In the 1970's in the NFL, football was downright dirty. Players had tricks they used to get an edge that were right out of a scene from Braveheart. Clotheslining was legal, so was (said by one player I saw interviewed on the subject) 'jabbing your fingers into an opponents neck and grabbing his voicebox'. That sounds pleasant, huh?
At this time in the sports' history, highlight shows were popping up, and those highlight shows were becoming popular (only a portion of games were even shown in the early to mid 70's). The brutality of football and these laissez faire rules resulted in some very bad injuries, and some stomach turning episodes. To combat this, Rozelle had NFL Films never show, or distribute the brutal stuff - the dark side of the game would stay hidden, come hell or high water. Rozelle's reasoning was simple: Selling the game to new markets would be hampered if the brutality of it was not snuffed out.
After that policy not being overly successful (you can not stop progress and technology), the NFL, under his guidance, changed the rules. No more dirty stuff, no more clotheslines, no more head hunting. The players would be fined and suspended, no questions asked. Of course, the players hated this. They had plied their trade for years one way, and were asked to do something different.
Some of the excuses used against the changes came from them, and the old guard. One such argument was that fans loved the brutality, they cheered when big dirty hits occurred and changing the game would cause the game to suffer. Rozelle was a visionary, however. He knew that the people in the stands would always love football, and watch football. It was not about them, it was about the new markets that did care if they saw people get hurt, or possibly die right in front of their eyes. If they did not change the game those markets could not be sold to, using the relatively new medium of live sports on television.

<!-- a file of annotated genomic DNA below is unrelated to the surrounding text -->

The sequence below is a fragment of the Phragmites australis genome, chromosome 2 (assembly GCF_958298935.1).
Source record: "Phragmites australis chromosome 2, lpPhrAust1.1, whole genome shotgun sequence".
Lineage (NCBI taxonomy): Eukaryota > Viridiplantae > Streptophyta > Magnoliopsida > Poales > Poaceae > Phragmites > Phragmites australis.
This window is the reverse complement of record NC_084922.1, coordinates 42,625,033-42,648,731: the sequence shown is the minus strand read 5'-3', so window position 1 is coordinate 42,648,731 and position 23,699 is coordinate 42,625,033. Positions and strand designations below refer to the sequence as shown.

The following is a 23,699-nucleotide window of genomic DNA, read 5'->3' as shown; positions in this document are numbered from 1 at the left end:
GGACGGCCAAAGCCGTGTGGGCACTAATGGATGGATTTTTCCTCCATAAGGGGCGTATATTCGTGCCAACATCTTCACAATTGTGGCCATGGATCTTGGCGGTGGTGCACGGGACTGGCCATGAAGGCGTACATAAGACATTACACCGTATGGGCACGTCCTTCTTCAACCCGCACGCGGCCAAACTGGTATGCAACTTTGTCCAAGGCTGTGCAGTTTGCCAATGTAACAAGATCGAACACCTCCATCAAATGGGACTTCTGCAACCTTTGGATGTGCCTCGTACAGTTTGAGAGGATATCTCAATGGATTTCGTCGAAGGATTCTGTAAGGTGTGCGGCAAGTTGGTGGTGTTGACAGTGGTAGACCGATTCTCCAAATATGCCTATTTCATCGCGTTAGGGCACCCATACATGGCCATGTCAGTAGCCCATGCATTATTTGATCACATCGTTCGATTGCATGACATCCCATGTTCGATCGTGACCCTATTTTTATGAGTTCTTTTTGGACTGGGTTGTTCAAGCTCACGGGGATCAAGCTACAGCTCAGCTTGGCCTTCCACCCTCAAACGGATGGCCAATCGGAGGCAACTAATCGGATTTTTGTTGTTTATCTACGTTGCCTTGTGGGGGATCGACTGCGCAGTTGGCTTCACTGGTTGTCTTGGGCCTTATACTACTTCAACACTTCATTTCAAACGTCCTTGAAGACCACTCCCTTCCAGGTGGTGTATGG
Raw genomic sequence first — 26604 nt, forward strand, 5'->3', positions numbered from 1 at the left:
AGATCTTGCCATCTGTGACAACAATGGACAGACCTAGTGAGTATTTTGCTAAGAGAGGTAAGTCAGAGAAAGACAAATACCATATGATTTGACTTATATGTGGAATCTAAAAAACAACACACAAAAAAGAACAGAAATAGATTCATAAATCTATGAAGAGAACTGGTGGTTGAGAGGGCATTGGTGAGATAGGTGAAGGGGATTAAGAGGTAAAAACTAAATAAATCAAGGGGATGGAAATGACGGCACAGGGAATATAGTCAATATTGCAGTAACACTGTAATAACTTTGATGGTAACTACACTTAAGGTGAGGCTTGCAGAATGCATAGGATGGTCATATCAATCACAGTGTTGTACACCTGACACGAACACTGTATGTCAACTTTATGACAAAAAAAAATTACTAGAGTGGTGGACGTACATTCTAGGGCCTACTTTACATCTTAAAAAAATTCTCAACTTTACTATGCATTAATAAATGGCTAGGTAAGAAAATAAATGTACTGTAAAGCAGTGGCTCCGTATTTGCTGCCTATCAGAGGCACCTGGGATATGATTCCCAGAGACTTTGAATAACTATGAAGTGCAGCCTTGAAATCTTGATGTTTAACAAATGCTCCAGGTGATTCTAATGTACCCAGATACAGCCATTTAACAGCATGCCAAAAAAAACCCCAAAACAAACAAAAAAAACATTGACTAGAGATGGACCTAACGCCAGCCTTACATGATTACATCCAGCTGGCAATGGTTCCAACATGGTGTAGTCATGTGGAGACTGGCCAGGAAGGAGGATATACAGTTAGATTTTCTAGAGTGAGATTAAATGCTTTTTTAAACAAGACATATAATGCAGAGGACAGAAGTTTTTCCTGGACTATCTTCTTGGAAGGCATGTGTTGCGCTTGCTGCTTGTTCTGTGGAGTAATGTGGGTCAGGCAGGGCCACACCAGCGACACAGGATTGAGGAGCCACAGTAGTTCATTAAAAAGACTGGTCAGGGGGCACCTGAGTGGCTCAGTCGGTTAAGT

It is clear that the policy worked. The NFL changed their demo from men, to men women and children. Changed it from an insular game in cities, to a game to sell the world. More people watch the Super Bowl than live in 80% of the world's countries. People tune in for the halftime show at a rate that tune in for some of the most popular television shows in existence. Football is still a brutal game, but if you ask the masses, the brutality of it is rarely mentioned. They changed the mindset within a generation.
This is why I support doing everything we can to stop breakdowns, and stop whip brutality. It is not about us as insiders and what we want, it is about selling the game to new markets. We can not sell a game where you see a driver jam his whip into a horses genitalia. We can not sell a game where one of our equine participants falls down and dies at the finish line, like we see all too often with the runners.
The ORC is currently changing the rules in Ontario. In harness, no more brutal whipping between the legs, dropping the feet, raising the whip over your head like you are a Greek God of war, or doing 1970 NFL "tricks" to try and make a horse go faster. In thoroughbreds I saw the second race last night at Woodbine, where the jocks were made to carry 'lite-touch' whips. These are all proactive measures.
The next time you hear the argument that fans want to see whipping because they think they got a fair shake for their gambling dollar, tell them it is not about us, it is about the future. Tell them to think big, just like Pete Rozelle did well over 30 years ago.
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